Hi Kevin –

In terms of propulsion and braking controls, the R-44 and R-46 were virtual twins. Both used what was then “new technology” with a “P-Wire” which controlled the braking and other “improvements.” There are A Cars which have cabs and B Cars which are cabless and were typically assembled into 4 car sets of A-B-B-A. These were rebuilt with new propulsion systems and signs in the mid 80’s.

The braking and propulsion on the R-68 had reverted to pre-R-44 SMEE technology, with cars initially going on line as single units like the R-62 (which copied R-10, R-17, etc.). Cars had a full width cab at one end and a small cab on the other end. These were eventually coupled into 4 car sets.

– Jeff

PS: I think the “ding-dong” comes just before the doors close.

S. Saltzman January 30, 2018 - 9:34 pm

Wasn’t it the r-44 or r-46 or both that were equipped with lightweight trucks that began cracking shortly after the cars were in revenue service? The cost of replacement standard trucks sent Pullman into bankruptcy.

Andy January 31, 2018 - 3:17 pm

Yes, the R46 cars had the faulty trucks. From website http://www.nycsubway.org:

“The R-46 Rockwell truck fiasco continued unabated into 1980. The rate of cracks found on the trucks nearly doubled, from 889 cracks logged in February 1979 to 1,700 in March 1980.35 The R-46s had to be inspected several times a week at the TA’s expense, and the TA and New York City filed suit against Rockwell, Pullman Standard and four other subcontractors for $192 million. As of March 1980, 62 R-46s were out of service due to cracks and 112 were out of service for other reasons. While the inspections caught many cracks before they became unfixable problems, on September 27th, two cracks of a type not before seen were found on the trucks.36 As a result, the TA cut the R-46 usage rate in half, and they would run only during weekday rush hours. Until this time, they were run between 6am and 10pm every day. Shuffling the R-46s in and out of the yards was causing delays throughout all the IND-BMT lines. In an effort to reduce the mileage that the R-46s ran, 144 of them were moved to the Brighton Line, but complaints from Brighton Beach residents about excessive vibration forced the TA to move them to the A and CC lines.37 Ironically, R-46s were run at all times during an acute equipment shortage during December 1980 and January 1981, due to very cold weather. Even the JFK Express was affected — there were times in early 1981 where R-10s were making up the service! All of the R-16s, the cars the R-46s were intended to replace, were put back into service while the R-46 problems were sorted out. The problems were, besides the cracked trucks, heaters and wiring that posed fire hazards, faulty lighting and door controls. Yet there was even a TA proposal to remove the cross seats from the R-46s and replace them with side facing seats, as found in the R-27s through R-42s. In late December of 1981, the TA won $72 million in damages from Rockwell International, but the City Department of Investigation indicted seven high-ranking transit officials in connection with the planning, purchase, inspection and acceptance of the R-46 subway cars. Improprieties such as favoritism to certain contactors and mismanagement were cited. On March 8th, 1982, Rockwell paid New York City $80 million for damages that resulted from the faulty trucks. ”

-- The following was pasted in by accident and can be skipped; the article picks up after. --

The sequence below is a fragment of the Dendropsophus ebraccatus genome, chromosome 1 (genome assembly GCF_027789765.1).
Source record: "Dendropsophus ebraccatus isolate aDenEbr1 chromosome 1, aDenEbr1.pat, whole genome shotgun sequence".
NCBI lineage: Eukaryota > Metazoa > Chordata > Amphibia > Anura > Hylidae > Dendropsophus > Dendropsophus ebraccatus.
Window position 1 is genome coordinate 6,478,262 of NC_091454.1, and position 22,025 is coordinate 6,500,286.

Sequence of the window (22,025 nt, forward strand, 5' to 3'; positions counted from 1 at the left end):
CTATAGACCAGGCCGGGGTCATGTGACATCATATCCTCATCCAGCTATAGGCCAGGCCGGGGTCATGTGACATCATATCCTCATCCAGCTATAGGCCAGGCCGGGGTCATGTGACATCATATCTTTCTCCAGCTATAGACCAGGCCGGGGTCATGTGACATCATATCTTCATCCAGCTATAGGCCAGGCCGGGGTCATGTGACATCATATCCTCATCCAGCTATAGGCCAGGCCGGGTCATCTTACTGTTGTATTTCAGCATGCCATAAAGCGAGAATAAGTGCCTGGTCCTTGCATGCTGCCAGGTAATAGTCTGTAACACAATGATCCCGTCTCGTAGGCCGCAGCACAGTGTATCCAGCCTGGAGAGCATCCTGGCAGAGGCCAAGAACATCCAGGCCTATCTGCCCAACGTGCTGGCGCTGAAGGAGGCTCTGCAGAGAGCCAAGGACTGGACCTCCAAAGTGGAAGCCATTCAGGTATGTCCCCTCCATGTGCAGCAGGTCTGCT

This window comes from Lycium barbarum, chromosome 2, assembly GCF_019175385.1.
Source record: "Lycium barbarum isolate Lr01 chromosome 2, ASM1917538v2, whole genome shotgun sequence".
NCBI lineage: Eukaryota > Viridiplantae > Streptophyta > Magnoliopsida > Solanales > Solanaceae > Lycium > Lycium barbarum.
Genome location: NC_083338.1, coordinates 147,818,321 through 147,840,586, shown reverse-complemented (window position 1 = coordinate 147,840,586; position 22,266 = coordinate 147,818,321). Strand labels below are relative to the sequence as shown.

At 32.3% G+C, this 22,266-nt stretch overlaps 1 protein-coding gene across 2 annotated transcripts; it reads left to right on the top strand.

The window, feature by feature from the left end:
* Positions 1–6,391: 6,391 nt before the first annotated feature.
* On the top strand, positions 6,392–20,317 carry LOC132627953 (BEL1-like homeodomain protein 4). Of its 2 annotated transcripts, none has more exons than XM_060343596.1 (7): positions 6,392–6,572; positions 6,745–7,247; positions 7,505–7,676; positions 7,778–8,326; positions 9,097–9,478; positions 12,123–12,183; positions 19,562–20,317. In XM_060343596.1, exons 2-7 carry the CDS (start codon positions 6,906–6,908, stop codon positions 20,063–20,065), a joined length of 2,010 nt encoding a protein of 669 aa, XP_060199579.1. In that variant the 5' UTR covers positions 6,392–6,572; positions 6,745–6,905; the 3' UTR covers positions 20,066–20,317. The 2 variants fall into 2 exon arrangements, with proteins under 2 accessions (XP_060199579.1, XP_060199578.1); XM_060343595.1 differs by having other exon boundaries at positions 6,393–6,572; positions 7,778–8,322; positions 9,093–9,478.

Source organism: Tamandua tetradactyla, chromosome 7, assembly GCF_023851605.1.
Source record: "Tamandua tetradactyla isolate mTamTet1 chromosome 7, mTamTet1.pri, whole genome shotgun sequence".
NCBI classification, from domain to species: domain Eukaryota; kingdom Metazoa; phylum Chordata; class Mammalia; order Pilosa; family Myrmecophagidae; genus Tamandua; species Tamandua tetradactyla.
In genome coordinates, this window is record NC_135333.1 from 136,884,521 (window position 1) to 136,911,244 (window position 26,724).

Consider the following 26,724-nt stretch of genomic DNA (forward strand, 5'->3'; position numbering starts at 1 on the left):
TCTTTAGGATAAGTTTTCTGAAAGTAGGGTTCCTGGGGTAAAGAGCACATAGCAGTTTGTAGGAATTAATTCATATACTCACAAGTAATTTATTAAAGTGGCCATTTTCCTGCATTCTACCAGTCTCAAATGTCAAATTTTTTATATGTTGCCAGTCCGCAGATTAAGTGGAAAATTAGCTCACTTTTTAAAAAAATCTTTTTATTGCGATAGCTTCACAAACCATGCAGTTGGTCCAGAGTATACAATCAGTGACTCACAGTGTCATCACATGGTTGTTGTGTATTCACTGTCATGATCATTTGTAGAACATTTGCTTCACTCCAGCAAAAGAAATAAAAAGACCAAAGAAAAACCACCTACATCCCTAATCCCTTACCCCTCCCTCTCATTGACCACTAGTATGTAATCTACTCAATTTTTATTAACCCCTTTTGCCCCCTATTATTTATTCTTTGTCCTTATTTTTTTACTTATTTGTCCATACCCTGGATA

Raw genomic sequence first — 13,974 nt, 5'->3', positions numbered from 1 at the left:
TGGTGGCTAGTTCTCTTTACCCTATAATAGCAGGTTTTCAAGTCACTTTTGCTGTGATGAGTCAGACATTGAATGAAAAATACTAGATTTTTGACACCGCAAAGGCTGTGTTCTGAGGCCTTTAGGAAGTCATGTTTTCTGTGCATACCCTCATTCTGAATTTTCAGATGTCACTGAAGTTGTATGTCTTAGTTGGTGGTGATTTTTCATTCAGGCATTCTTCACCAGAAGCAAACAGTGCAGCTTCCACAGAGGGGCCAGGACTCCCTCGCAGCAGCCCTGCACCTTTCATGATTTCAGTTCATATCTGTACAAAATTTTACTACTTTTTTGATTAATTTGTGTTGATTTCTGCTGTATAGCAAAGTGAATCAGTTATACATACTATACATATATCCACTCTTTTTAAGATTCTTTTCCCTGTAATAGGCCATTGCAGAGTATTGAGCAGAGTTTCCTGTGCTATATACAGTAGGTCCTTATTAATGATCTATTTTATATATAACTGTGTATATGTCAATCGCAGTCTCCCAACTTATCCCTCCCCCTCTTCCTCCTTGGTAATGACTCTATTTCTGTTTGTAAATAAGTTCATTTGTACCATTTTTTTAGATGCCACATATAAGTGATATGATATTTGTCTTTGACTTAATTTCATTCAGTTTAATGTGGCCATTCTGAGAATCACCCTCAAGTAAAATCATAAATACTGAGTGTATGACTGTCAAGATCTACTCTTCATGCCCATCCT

Link to entire page where the words above are published:

Jeff B. January 31, 2018 - 11:01 pm

That would be the R-46. Pullman built them. R-44 was built by St. Louis Car Co.; they too went out of the passenger car business after the R44.
R-46 on nycsubway.org: https://www.nycsubway.org/wiki/R-46_(Pullman-Standard,_1974-1975)

Sal February 1, 2018 - 1:32 pm

I remember when these cars were first introduced to the Brighton line (current Q and B trains in Brooklyn). It was a hot summer day, but when the doors closed, whoosh! Instant air-conditioned comfort. The floors were carpeted, but that didn’t last too long – I imagine vandalism and spills quickly convinced the TA that it wasn’t a good idea.

Over the years, I’ve occasionally caught a train on the Brighton line that has the door chime tomes reversed, so the two notes sound exactly like the opening two notes of “Somewhere Over the Rainbow” (some-WHERE). I hadn’t heard that train in years, then just recently I heard it again. I also saw one of these trains operating on the “Q” line with the old Q-diamond symbol on its front and back windows, which hasn’t been used in many years – I wonder if this is the same “reversed-chime” train and if it was restored to service from storage recently.

Andy February 2, 2018 - 3:57 pm

The R68 class actually has two subsets and two builders. The 425 R68 cars (fleet # 2500-2924) were built by Westinghouse-Amrail Company, Company, a joint venture of Westinghouse, ANF Industrie, Jeumont Schneider, and Alstom. The cars were built in France from 1986 to 1988 and shipped through New York Harbor. Only the 200 R68A cars (fleet # 5001-5200), virtually identical, were Kawasaki products. Information is from Wikipedia and http://www.nycsubway.org.

Kenneth Scharf February 9, 2019 - 12:10 pm

The R44 was also a twin of the R46. I don’t recall it being difficult to get out of the inner window seats, there was enough legroom between it and the isle seat in front of you to get up. At least if if you or the nearby passengers weren’t over weight whales.

Jay P January 3, 2020 - 8:37 pm

Sad to see cross seating disappearing from New York subway!
Even the cars on the Broad Street subway in Philadelphia have a more interesting and colorful interior than the drab interiors of newest New York subway cars!